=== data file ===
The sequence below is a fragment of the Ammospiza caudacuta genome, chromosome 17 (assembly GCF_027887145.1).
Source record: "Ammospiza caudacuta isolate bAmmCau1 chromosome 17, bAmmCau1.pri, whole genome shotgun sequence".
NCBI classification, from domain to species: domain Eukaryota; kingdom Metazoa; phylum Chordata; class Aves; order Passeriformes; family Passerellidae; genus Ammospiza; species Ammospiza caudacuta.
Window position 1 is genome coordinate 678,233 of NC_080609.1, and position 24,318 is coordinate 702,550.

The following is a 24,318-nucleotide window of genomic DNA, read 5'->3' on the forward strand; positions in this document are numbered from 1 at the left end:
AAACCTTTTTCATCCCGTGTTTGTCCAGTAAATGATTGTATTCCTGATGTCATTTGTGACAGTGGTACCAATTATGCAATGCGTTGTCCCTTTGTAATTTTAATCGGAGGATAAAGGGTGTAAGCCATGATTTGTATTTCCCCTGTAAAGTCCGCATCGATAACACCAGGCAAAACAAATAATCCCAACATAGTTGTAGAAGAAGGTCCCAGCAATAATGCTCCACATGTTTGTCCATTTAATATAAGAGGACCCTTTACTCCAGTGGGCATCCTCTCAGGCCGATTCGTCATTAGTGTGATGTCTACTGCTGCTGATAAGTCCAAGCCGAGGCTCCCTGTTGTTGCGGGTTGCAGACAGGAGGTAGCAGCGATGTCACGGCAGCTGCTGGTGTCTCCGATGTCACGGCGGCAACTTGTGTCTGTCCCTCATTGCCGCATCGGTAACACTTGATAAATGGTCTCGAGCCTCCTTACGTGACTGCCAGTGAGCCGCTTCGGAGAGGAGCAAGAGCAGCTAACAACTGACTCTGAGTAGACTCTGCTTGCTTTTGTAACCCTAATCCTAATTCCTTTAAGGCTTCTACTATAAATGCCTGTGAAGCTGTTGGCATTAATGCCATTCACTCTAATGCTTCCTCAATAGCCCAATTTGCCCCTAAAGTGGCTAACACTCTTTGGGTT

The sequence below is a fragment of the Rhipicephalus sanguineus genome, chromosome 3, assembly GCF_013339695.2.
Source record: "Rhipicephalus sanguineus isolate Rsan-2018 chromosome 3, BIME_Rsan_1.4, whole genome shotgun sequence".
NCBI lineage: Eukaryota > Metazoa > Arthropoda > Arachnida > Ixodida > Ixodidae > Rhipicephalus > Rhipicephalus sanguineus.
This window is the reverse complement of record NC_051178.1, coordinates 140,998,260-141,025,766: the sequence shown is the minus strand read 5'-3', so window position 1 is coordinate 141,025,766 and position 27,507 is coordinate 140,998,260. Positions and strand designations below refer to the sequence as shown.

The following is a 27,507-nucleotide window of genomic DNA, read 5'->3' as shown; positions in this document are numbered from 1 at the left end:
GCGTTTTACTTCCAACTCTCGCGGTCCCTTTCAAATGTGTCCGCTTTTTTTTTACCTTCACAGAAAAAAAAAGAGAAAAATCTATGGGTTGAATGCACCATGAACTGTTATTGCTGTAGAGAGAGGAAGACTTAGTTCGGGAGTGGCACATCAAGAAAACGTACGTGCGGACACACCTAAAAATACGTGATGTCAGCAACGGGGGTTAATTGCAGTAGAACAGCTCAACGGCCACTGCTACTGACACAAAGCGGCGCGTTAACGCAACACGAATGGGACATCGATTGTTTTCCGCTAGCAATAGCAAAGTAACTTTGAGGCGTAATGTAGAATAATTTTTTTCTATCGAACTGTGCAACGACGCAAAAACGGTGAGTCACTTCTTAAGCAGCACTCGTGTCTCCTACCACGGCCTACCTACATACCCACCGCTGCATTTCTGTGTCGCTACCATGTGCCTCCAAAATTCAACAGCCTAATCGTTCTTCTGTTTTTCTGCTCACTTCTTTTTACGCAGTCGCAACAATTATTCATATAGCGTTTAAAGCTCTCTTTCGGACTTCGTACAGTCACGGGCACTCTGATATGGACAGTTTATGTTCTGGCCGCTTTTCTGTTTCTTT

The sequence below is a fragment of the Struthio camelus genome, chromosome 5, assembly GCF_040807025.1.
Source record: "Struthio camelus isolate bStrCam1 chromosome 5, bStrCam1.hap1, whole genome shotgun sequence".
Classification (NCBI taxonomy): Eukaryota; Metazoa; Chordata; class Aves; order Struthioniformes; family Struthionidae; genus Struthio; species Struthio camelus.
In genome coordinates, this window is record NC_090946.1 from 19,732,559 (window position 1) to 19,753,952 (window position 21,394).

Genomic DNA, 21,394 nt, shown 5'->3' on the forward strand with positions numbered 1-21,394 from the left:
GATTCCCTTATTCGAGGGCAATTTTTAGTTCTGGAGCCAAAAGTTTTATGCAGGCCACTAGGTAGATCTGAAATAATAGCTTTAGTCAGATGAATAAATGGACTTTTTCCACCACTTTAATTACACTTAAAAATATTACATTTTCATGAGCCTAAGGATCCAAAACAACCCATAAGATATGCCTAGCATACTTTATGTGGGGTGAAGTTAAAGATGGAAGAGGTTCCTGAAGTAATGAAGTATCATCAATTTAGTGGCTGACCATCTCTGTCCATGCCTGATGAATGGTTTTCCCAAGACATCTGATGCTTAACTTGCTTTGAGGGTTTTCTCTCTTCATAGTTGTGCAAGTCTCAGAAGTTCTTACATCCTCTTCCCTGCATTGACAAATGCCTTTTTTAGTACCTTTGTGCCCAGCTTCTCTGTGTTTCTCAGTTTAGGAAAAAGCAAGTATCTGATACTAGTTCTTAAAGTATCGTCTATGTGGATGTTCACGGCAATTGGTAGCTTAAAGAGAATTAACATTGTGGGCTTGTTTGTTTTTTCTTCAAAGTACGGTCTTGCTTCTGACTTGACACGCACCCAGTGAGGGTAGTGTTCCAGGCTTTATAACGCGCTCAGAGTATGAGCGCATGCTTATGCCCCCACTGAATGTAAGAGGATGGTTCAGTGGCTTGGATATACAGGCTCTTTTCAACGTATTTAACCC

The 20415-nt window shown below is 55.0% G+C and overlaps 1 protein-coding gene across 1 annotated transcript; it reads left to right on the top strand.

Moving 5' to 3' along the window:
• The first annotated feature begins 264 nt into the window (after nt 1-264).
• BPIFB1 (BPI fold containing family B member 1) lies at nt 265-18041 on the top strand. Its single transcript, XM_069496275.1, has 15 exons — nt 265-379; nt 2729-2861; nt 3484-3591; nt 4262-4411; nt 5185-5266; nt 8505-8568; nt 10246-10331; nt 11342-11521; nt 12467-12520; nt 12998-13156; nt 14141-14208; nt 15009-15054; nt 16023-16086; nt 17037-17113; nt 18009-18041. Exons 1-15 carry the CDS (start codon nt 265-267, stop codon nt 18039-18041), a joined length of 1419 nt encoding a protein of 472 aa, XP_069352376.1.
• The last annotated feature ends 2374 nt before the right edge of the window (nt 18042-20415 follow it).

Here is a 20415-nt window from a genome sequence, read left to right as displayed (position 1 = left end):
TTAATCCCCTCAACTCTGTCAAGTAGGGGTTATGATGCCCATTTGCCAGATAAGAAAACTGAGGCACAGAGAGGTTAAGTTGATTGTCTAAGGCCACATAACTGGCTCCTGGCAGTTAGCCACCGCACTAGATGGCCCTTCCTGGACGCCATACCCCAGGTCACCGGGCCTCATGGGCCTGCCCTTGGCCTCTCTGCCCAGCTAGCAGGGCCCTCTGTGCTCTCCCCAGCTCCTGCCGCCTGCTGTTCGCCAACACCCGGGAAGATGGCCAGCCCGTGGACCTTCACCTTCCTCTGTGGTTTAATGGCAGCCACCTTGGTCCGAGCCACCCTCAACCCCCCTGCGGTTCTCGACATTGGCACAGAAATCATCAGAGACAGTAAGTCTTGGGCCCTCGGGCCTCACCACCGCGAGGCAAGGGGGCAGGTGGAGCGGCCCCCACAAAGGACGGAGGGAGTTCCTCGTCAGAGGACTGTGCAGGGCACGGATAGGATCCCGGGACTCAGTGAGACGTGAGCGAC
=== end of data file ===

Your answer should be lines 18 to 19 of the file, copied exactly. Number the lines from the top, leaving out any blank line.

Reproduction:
GATTCCCTTATTCGAGGGCAATTTTTAGTTCTGGAGCCAAAAGTTTTATGCAGGCCACTAGGTAGATCTGAAATAATAGCTTTAGTCAGATGAATAAATGGACTTTTTCCACCACTTTAATTACACTTAAAAATATTACATTTTCATGAGCCTAAGGATCCAAAACAACCCATAAGATATGCCTAGCATACTTTATGTGGGGTGAAGTTAAAGATGGAAGAGGTTCCTGAAGTAATGAAGTATCATCAATTTAGTGGCTGACCATCTCTGTCCATGCCTGATGAATGGTTTTCCCAAGACATCTGATGCTTAACTTGCTTTGAGGGTTTTCTCTCTTCATAGTTGTGCAAGTCTCAGAAGTTCTTACATCCTCTTCCCTGCATTGACAAATGCCTTTTTTAGTACCTTTGTGCCCAGCTTCTCTGTGTTTCTCAGTTTAGGAAAAAGCAAGTATCTGATACTAGTTCTTAAAGTATCGTCTATGTGGATGTTCACGGCAATTGGTAGCTTAAAGAGAATTAACATTGTGGGCTTGTTTGTTTTTTCTTCAAAGTACGGTCTTGCTTCTGACTTGACACGCACCCAGTGAGGGTAGTGTTCCAGGCTTTATAACGCGCTCAGAGTATGAGCGCATGCTTATGCCCCCACTGAATGTAAGAGGATGGTTCAGTGGCTTGGATATACAGGCTCTTTTCAACGTATTTAACCC

The 20415-nt window shown below is 55.0% G+C and overlaps 1 protein-coding gene across 1 annotated transcript; it reads left to right on the top strand.